"We wanted to really create a net, no matter what the results, to be able to be here for us and to know that no matter what, all of these faith practices, we are one. And that's New York City and that should be America."
"When we don't know the outcome, which we don't right now. We know who we are. We know that we are a love army. We know that we are the resisters, we are the resistance. We know that we are anti-tyranny and we are for love. And it's our collective identity that will make America loving, just, fair, strong, equitable and free for the very first time."
"The common calling to love neighbor as yourself is in every major religion. And that is what gives me hope. That in the end, people will rise up and take care of each other. In the end, we know how to have each other's back.
Outside of Judson Memorial Church near Washington Square Park in New York, Buddhists, Christians, Jews, Muslims and other faith groups joined together in New York City at a post-vote ritual gathering of prayer, song and solidarity following months of a pandemic, protests over racial injustice and a presidential campaign marked by fear and polarizing views.
The inter-faith coalition event took place on a day of electoral uncertainty when neither President Donald Trump nor his challenger Joe Biden had cleared the 270 Electoral College votes needed to win the presidency.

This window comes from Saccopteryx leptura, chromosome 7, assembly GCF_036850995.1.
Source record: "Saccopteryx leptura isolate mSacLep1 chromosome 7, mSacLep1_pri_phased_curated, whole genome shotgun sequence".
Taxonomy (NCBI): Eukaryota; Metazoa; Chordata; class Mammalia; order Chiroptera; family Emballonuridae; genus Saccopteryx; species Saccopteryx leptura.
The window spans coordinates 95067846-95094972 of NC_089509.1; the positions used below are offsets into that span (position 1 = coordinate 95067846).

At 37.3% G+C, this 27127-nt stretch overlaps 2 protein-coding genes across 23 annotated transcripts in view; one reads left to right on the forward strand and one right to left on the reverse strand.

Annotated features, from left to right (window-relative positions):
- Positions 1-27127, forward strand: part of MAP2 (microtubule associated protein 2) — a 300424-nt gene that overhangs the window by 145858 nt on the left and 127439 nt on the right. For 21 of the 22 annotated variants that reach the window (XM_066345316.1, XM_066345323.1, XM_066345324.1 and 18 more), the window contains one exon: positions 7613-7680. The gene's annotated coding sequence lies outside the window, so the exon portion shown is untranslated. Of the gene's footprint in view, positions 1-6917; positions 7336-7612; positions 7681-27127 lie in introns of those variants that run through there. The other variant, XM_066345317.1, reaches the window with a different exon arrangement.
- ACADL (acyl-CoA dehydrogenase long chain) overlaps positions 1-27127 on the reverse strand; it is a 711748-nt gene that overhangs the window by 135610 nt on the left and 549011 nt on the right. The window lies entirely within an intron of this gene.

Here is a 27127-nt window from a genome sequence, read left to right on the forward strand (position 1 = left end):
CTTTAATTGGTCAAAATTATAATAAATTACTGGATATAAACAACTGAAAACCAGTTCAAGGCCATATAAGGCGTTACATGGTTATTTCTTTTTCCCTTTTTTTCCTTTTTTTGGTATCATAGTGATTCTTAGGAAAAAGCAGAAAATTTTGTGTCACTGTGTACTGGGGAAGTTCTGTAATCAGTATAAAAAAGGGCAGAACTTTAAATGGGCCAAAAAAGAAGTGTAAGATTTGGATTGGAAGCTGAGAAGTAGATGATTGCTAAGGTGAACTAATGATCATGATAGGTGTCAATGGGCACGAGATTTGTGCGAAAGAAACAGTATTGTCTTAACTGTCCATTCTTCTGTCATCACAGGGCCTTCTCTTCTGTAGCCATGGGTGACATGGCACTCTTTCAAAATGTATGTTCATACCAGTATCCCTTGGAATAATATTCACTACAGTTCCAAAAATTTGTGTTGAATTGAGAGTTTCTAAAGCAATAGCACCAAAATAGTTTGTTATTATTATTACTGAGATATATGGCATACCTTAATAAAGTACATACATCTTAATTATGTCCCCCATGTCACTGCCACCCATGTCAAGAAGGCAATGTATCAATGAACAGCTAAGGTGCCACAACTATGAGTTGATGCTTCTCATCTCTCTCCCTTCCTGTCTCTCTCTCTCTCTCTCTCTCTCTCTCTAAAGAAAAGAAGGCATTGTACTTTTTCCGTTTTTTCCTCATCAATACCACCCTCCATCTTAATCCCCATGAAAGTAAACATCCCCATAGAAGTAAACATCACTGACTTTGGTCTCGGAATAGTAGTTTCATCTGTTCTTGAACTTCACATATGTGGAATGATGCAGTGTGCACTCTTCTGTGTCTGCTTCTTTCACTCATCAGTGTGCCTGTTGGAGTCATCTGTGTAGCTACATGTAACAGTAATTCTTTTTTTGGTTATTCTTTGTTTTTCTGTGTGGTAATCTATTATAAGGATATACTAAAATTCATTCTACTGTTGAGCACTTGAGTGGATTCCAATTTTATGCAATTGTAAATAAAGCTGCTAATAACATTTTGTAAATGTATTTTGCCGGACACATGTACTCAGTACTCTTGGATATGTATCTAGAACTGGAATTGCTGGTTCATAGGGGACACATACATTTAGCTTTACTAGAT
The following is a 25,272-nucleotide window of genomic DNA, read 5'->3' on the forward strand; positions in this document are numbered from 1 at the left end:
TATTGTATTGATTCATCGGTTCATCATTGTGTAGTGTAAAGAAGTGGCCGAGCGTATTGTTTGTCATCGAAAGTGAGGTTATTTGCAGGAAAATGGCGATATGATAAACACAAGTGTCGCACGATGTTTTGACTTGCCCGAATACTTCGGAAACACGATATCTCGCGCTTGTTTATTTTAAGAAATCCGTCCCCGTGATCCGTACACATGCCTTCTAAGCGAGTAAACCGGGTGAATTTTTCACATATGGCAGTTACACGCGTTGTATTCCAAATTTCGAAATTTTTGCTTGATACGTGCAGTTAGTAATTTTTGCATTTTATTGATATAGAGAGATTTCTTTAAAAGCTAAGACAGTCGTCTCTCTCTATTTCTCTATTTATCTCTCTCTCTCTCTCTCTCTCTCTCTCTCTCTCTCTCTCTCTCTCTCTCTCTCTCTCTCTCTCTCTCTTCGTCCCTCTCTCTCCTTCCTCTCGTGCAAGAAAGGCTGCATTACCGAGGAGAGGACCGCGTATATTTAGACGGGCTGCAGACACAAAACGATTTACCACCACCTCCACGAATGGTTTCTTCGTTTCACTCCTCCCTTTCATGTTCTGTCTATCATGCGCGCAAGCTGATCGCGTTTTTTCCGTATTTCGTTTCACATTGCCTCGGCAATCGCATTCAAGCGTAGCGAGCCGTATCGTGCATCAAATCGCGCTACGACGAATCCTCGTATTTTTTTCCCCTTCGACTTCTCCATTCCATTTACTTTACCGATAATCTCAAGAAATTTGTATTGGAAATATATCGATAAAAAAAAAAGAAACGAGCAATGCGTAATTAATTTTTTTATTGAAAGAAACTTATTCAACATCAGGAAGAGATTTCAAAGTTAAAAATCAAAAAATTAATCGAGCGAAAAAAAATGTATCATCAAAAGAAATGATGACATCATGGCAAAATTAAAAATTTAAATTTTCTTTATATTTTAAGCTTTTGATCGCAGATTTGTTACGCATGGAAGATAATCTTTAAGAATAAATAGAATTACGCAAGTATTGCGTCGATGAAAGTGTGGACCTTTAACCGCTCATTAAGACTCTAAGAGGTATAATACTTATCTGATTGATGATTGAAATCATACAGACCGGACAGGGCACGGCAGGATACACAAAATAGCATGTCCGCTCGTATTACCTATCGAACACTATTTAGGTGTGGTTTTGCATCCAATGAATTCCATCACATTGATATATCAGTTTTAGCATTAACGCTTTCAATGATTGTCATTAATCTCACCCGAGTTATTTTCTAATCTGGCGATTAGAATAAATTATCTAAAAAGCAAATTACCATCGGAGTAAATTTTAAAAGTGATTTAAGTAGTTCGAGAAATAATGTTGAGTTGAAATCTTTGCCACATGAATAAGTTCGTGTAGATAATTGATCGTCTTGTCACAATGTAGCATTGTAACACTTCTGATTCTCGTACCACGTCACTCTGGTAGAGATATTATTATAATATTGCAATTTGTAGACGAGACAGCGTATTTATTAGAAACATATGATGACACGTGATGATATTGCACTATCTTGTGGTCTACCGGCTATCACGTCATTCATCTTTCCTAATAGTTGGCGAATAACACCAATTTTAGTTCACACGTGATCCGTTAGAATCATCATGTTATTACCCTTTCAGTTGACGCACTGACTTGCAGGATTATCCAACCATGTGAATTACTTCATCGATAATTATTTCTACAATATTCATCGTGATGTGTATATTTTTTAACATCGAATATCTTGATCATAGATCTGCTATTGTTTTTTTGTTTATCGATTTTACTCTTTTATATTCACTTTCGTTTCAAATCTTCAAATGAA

"We wanted to really create a net, no matter what the results," said Naomi Less, founder of Jewish organization Lab/Shul, which helped organize the event.
About a dozen people then gathered around a circle formed by dry, yellow autumn leaves on the street and used chalks to scribble words like "Peace; freedom; equity; and love.
Addressing the crowd, Jacqui Lewis, pastor of the Middle Collegiate Church in New York's East Village, said, "The common calling to love neighbor as yourself is in every major religion. And that is what gives me hope. That in the end, people will rise up and take care of each other."
Fighting back tears she added, "We understand love beats hate and no one can take that away from us."
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